Jeremy Vine has said the BBC is currently facing its “hardest time” of the 33 years he has worked for the corporation.
The BBC Radio 2 presenter predicted the organisation will have to “justify itself all over again” because of the debate around the TV licence fee.
He added that supporters of the BBC cannot rely on arguments from “the 70s and the 80s”, and must prove its worth in the digital age.
Speaking at the Audio & Radio Industry Awards (Arias), Vine said: “I’ve been there 33 years. This is the hardest time, I would say.
“I’m not worried but I think the BBC needs to justify what it does all over again because the world has changed since we started.”
He added that the “old idea” was that “people need to get from the BBC something that they now don’t realise they like”.
“I think that’s difficult in the digital age because people really want what they want, and we’ve got to give people what they want and be really, really high-end about it,” he added.
“We’ve got to do Strictly and we’ve got to do the Proms and we’ve got to keep persuading people that they should fund both and it’s difficult.
“It’s about funding something that you don’t always listen to and watch yourself and it’s a very difficult argument in the modern age.”
Vine added that the BBC can “more than get over” the obstacles it currently faces, adding: “I think we’ll be stronger because we’ll have to persuade the public again of what we do and why we do it.”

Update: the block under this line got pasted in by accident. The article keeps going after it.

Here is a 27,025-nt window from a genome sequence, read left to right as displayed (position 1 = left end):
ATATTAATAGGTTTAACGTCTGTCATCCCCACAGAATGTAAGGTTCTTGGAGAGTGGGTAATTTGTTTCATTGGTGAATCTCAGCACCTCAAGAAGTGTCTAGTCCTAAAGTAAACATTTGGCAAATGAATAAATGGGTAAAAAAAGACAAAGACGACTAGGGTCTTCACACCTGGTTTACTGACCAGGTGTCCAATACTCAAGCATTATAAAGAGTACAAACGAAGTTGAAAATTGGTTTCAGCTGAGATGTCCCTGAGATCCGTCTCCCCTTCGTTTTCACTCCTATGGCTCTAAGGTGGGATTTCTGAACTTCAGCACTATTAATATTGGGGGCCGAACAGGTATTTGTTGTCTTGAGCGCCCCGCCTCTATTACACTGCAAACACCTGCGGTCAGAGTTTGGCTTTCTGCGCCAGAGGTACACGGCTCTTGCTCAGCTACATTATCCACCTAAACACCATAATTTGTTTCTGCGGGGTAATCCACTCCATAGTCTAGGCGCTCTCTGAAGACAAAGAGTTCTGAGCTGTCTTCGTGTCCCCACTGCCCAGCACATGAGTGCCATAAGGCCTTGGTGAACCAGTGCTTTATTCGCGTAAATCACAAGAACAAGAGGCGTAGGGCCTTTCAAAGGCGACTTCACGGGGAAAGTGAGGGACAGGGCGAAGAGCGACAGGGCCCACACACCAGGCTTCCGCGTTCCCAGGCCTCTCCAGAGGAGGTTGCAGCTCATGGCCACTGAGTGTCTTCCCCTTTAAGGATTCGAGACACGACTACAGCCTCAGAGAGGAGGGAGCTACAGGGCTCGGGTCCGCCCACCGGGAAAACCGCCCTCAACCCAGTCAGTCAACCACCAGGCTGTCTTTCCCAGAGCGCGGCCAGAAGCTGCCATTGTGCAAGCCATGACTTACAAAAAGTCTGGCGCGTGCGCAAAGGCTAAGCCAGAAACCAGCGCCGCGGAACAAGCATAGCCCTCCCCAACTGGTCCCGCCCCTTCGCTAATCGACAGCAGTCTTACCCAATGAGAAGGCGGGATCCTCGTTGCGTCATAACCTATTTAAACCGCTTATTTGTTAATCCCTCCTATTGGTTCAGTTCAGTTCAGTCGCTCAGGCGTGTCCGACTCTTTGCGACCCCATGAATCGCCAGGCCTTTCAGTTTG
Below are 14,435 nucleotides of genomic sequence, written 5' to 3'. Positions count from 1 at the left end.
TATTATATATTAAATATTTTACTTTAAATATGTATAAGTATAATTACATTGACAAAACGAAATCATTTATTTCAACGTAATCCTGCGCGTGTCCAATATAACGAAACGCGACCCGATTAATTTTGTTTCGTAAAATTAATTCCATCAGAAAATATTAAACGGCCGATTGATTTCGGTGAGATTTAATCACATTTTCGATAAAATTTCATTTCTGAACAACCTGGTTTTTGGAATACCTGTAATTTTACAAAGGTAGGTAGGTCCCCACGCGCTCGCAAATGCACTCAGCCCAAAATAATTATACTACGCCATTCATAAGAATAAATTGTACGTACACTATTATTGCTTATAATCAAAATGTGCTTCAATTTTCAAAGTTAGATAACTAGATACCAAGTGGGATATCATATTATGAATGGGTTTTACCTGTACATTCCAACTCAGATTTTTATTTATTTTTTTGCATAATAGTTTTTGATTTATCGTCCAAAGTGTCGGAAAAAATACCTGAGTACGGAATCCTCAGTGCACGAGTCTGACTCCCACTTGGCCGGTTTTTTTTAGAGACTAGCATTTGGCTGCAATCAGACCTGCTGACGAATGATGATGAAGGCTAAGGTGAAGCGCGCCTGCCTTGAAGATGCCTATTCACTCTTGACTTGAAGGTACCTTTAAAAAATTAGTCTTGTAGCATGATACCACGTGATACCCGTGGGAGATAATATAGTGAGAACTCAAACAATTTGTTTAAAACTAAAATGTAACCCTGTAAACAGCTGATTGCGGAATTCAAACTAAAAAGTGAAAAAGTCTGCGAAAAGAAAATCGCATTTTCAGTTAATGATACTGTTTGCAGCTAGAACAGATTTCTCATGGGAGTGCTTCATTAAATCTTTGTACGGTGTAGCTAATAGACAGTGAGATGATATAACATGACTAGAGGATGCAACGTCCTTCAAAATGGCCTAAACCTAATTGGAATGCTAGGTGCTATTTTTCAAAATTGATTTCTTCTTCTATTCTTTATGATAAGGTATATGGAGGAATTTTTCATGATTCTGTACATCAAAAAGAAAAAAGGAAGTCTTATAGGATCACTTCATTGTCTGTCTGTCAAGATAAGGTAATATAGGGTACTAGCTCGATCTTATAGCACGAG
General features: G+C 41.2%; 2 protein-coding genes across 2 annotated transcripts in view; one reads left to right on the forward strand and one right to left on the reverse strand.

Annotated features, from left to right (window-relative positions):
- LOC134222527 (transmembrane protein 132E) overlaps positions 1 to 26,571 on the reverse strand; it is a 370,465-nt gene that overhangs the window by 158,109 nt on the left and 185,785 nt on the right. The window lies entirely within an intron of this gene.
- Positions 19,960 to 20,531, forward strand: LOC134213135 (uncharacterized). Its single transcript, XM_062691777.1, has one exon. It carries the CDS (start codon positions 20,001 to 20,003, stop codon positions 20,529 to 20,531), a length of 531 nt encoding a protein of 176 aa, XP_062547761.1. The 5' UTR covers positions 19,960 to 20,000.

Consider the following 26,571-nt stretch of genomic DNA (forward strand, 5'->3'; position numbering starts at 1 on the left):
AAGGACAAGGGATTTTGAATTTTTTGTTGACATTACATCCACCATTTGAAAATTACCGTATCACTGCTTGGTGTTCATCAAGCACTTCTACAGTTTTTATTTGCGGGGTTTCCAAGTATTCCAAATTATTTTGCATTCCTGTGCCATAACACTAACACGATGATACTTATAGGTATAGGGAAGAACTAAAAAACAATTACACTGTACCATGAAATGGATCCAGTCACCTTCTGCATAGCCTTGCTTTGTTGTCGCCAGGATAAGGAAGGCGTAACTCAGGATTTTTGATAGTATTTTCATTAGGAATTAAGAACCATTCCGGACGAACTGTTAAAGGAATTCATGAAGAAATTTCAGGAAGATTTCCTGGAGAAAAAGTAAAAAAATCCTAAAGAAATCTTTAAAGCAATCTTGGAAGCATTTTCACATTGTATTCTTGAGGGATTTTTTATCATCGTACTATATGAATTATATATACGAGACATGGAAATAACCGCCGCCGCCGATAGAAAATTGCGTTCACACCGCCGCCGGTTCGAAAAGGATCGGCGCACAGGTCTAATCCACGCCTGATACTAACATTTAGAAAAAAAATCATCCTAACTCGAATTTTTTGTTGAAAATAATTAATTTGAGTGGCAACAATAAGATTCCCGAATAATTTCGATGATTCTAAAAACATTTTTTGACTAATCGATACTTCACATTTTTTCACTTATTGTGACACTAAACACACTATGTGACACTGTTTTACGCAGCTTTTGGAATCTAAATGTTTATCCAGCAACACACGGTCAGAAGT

Changes to the licencing system have been mooted by the Government, with former culture secretary Baroness Nicky Morgan saying last month
that the BBC must “move with the times” when she launched a consultation on the licence fee.
However, a Downing Street spokesman later said Prime Minister Boris Johnson is not looking to scrap “all licence fees” at this stage.
Vine added that he is concerned about cuts to the BBC’s news output, which will see the broadcaster make £80 million of savings, resulting in 450 job losses.
However, he added that he thinks the BBC’s journalism will remain of a high quality and said it is “very well run”.
“Look at the Prince Andrew interview: you can see we’re still punching above our weight in news, so I think we’ll get through it,” he said.
Vine said he was “really sad” about the loss of Victoria Derbyshire’s programme, which has been axed from its morning slot on BBC2, adding that the journalist is a “tremendous asset to the BBC”.
Vine joined the BBC in 1987 as a trainee in the news department.